The Most Commonly Prescribed Medication for Those with Mental or Emotional Disorders is Benzodiazepines.
Yeah, I know you have no idea of what Benzodiazepines are. It’s just a term researchers and pharmacists came up with to confuse us. In layman’s language these are drugs like Xanax, Valium and Klonopin.
Sadly, these drugs can be addictive and there are concerns about the impact they have on older people. Regardless of that, between 15 and 32% of older adults are taking them.
Would You Agree We Can No Longer Afford Not to See if There is a Problem with Alcohol and Substance Misuse Among Those People 60 and older in our country?
• Shouldn’t we ask for studies to be done on this?
• If it is found there is a problem, do we need special recovery centers just for them or can they be treated in the existing centers?
• Can they get the same treatment as younger people or will they need a different type?
Right now, it doesn’t appear anyone in the Substance Misuse field is even talking about this. If it is to happen, you and I need to start demanding studies be done. We also need to request others to join us in making this demand.
Where Do We Start?
Right now, people here in Knox County are taking on the existing Substance Misuse problem.
An All4 Knox initiative was started 3 years ago. Contact the people working on this initiative by calling 865-215-5706. Express your desire to get involved. Urge them to promote a study to see the extent of alcohol and substance misuse among people 60 and older.
You can also do the same with the Metro Drug Coalition. Their phone number is 865-588-5500.
Remember – It is going to take quite a while to get work going on this.
What Can You Do in the Meantime?
Start by looking at your own family and neighborhood.
Does any older person in your family have a problem with alcohol or substance misuse? What about the older people in your neighborhood?
Your aging parents, grandparent or grandparents may live by themselves. You may also have an older relative who lives alone. You may not see them regularly. When you have, have you noticed anything different about them? One or more of these signs may point to a potential problem with alcohol or drugs:
• A lack of interest in the activities they were always doing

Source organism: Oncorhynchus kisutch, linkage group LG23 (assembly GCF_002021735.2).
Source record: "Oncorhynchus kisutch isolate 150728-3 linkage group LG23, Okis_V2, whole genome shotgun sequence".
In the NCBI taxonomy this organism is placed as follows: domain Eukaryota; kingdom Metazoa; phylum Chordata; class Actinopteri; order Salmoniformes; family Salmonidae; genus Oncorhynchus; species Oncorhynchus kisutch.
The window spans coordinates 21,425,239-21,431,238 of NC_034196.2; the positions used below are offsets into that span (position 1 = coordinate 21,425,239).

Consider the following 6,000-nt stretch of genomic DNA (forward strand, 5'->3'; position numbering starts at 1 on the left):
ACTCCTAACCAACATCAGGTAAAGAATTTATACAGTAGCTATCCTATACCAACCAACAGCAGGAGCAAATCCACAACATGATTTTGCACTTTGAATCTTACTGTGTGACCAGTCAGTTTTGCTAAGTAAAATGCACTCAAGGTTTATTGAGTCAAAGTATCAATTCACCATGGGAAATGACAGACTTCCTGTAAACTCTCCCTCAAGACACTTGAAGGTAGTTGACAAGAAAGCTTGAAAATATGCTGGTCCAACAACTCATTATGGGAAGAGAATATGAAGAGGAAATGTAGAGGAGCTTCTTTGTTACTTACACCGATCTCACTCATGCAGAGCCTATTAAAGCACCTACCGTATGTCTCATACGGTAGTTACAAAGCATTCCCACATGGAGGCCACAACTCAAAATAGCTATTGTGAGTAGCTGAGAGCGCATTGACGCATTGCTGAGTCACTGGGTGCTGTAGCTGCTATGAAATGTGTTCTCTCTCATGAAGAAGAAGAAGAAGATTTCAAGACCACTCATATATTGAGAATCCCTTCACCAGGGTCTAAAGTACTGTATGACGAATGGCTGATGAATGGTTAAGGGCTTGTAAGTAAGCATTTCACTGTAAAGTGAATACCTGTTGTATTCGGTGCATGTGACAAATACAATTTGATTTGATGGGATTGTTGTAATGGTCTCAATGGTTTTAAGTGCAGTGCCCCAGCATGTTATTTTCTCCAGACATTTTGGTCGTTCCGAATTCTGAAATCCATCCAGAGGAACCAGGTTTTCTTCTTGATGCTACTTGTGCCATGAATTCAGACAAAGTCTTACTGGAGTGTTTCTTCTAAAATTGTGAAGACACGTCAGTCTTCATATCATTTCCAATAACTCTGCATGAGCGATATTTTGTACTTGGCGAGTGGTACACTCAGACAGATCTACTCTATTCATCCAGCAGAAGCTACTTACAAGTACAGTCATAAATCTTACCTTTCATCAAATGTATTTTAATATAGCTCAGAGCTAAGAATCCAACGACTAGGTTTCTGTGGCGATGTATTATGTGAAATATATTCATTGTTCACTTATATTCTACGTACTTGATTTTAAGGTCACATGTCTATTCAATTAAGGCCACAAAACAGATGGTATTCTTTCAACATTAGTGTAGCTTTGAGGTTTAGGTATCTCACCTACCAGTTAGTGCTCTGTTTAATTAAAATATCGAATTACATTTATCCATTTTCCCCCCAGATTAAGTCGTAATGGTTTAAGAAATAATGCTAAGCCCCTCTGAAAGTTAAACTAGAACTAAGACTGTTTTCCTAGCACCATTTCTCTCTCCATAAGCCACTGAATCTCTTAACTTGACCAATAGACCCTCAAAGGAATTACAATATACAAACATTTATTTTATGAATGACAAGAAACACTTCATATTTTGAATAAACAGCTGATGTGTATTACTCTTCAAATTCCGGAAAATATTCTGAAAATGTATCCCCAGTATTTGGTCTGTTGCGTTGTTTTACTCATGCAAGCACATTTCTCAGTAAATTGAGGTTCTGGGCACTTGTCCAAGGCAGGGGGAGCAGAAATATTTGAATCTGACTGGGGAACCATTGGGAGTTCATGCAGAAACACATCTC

• Failure to keep in touch with family members or friends
• Increasing irritability, sadness or depression
• A desire to be left alone
• Sudden complaints of unexplained chronic pain
• Poor personal hygiene
• Memory problems
• Changes in eating or sleeping habits
• Frequent and unexplained bruises
You may see one or more of these signs in an older person living in your neighborhood.
If you have seen any of these signs, talk with them. Let them know what you have noticed Find out why it is happening. Try to get them to open up about why they are acting the way they are.
The deeper you can get them to go in what they tell you, the better prepared you will be to determine if they need help. If you believe they may need help, talk to someone more experienced than you about the types of help available for them.
Here are 2 places you can call for information about whom you or they may want to talk to.
• The Senior Information and Referral office at the Office on Aging – 865- 546-6262
• The Mental Health Association of East Tennessee – 865-584-9125
You may feel you’re not in a position to do this. Someone else should. You may think one would be their family doctor. Their doctor is less able to see if anything is wrong than you are.
The problem is a doctor normally spends 15 minutes with a patient at the time of an appointment. During that short appointment, a doctor does not have the time to find out what is happening in the patient’s life and if they are drinking or taking drugs excessively.
They also are not trained to identify the signs of substance abuse in older adults. Another problem is symptoms of alcohol or substance misuse are similar to those of other conditions like depression, dementia or diabetes.
Alcohol or Substance Misuse Is an Illness
No one ever thought it was going to take control of their lives. Yet, it invariably does. Most want to stop. However, they don’t know how.
You may be the person to help them break the hold this illness has on their life.
If you have any comments on what you have read in this post, I would love to get them. Please email them to me. Also – if you have any ideas about subjects you would like to see discussed in future posts, please send me an email and let me know. My email address is email@example.com.